Whether you’re buying a new vinyl record or second-hand ones from the flea markets, you have to spot good quality vinyl from a bad one.
The great thing about second-hand vinyl shops is that most of the custom vinyl records are in mint condition or have minimal damage.
If you want new ones though, especially for those new releases, then you can look for custom vinyl pressing news & articles on the internet. There are tons of releases nowadays so I’m sure you won’t quickly run out of copies.
To help you segregate good from bad quality vinyl records, whether new or used, here are 10 tips to keep in mind:
#1 Check out the record’s inner sleeve
A record’s inner sleeve can tell you many things already so this should be one of the things you pay attention to.
If the inner sleeves opening is the same as the jacket’s, then you must note that there is a high possibility of it being pulled in and out constantly.
If the mouth opens upward, then that would be better since it means that the record’s last owner was really taking care of it.
The inner sleeve’s seams can also tell us if the record was played a lot. If there is a seam rip on the 3, 6, and 9 o’clock positions of the inner sleeve then that means it has not been played much. And that’s a very good thing for you!
#2 Observe the inner sleeve when pulling out the record
The second tip is also the next step when you’re inspecting a second-hand record. After examining the inner sleeve, you of course have to pull the record out.
As you pull it out, pay attention to the inner sleeves. If you see it clinging to the record, then it means that the record was not constantly pulled out from it.
#3 Note the record’s overall look
Before you closely look at the record, note it’s first impression. Note how the record looked as a whole.
If the record looks lustrous then that would be great. But if the record looks flat and greyish. then it would be better to leave them where you found them, it’s a worn one.
#4 Check if the record has warps
Part of the first impressions, you should definitely check if there are warps on the vinyl record. There are obvious warps, but there are ones that are subtle.
To check, you have to position the record at eye level and look at it laterally along the record’s surface. If you see a wave, either upward or downward then that’s a warp right there. Some warps can be unwarped, but some are just too much that there’s no unwarping them.
#5 Inspect the record closely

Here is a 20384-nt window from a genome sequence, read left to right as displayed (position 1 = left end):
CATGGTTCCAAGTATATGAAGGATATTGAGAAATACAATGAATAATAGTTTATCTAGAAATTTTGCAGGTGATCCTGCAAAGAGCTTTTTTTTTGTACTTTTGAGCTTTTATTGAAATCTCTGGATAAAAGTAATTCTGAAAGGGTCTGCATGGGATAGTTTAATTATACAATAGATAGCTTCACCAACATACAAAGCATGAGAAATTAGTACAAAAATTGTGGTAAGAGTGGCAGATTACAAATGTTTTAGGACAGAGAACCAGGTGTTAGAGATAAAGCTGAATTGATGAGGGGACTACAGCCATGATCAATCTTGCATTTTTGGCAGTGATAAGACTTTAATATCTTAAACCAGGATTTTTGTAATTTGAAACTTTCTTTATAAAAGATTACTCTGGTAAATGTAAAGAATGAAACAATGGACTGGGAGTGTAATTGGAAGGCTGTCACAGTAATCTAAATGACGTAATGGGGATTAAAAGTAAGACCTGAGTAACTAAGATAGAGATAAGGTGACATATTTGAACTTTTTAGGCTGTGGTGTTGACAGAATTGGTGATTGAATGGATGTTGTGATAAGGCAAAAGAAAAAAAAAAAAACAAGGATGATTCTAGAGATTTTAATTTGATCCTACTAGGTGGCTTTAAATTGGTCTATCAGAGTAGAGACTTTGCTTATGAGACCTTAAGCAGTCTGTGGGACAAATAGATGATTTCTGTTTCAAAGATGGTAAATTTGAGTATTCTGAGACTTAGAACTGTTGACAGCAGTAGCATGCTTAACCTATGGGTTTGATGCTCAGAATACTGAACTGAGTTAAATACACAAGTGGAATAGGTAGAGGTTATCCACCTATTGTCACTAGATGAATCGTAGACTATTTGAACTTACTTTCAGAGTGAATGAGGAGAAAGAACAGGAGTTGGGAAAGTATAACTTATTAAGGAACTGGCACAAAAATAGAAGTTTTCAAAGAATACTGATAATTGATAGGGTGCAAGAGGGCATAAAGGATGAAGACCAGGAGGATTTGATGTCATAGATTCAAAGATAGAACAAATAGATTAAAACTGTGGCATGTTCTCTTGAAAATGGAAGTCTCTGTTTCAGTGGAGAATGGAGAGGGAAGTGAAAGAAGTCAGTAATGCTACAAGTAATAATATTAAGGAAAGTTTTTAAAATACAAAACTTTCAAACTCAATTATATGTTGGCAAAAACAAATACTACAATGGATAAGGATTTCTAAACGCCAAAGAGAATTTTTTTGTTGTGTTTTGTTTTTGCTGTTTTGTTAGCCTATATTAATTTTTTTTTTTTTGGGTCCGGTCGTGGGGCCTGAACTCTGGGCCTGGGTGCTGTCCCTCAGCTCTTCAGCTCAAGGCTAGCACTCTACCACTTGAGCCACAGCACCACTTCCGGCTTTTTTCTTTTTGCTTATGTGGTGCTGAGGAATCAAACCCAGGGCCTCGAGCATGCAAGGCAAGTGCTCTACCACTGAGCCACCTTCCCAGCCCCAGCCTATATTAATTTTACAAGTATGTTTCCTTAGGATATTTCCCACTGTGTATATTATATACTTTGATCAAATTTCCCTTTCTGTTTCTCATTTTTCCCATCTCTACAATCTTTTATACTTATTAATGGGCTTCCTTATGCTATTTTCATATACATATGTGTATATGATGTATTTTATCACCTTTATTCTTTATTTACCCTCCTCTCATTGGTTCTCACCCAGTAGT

After macro-inspecting the record, it’s time to micro-inspect. Look for dirt, hair, scratches, and small damages. Some may be visible at first look, but some aren’t. So I suggest you look very closely and scan surfaces repeatedly.
#5 Look for heat damages
Heat damages are much like warps, but these ones are on a smaller scale. They do not let the needle skip during playback, but they do create a “whooshing” sound. Bear in mind that heat damages may be accompanied by warping so examine them well.
#7 Examine the dirt on the record
Most dirt is visible at first glance and you can clean them without affecting its playback, so there’s no problem there. What would be problematic is that if the suspected dirt is not dirt at all but a scratch where grit has rubbed against.
To confirm it is indeed dirt, you can put a drop of water on your fingertip, rub it against the suspected dirt and clean it with the end of your shirt.
#8 Look out for scratches
Next on the list is to look out for scratches. Records are very prone to scratching and most records have them. But what you need to do is to determine if the scratch actually affects playback.
There are scratch looking things on the records surface that are not scratches at all, they may be hair or fur from people or pets. And if you’ve confirmed they are hair, don’t dust them off. You can leave them there and dust them off after paying the owner for a cheaper price.
There are also marks on the record that do not actually affect or only slightly affect the record’s sound when spinning on the turntable. Examples would be shallow scuffs that can be 1/16” to ½” and scratches that do not cross the banding between tracks.
The scratches that you have to be wary of, would be those that run diagonally, almost in parallel with the grooves. These will be the ones that cause the skipping needle. What’s worse is that they are harder to recognize since they are almost parallel with the grooves.
#9 Scan the edges of the record
You will of course need to scan the record’s edges. They’re the starting point of a side’s first track. It’s where the needle hits first, which means that there will be a lot of damage there if it has been played a lot. Remember to check the whole perimeter.
#10 Give the record a spin
Lastly, give it a spin. If you’re still wary of whether the record is good or not, then try listening to it. What better way to check, than to hear it for yourself.
Some good vinyl record thrift shops will have listening stations where turntables are available for you to use. But if you know that there is none, make sure to bring your own portable turntable.
And we have come to the end. I hope these tips helped you with your vinyl record shopping. If you’re still on your way, then good luck and enjoy being a vinyl record detective!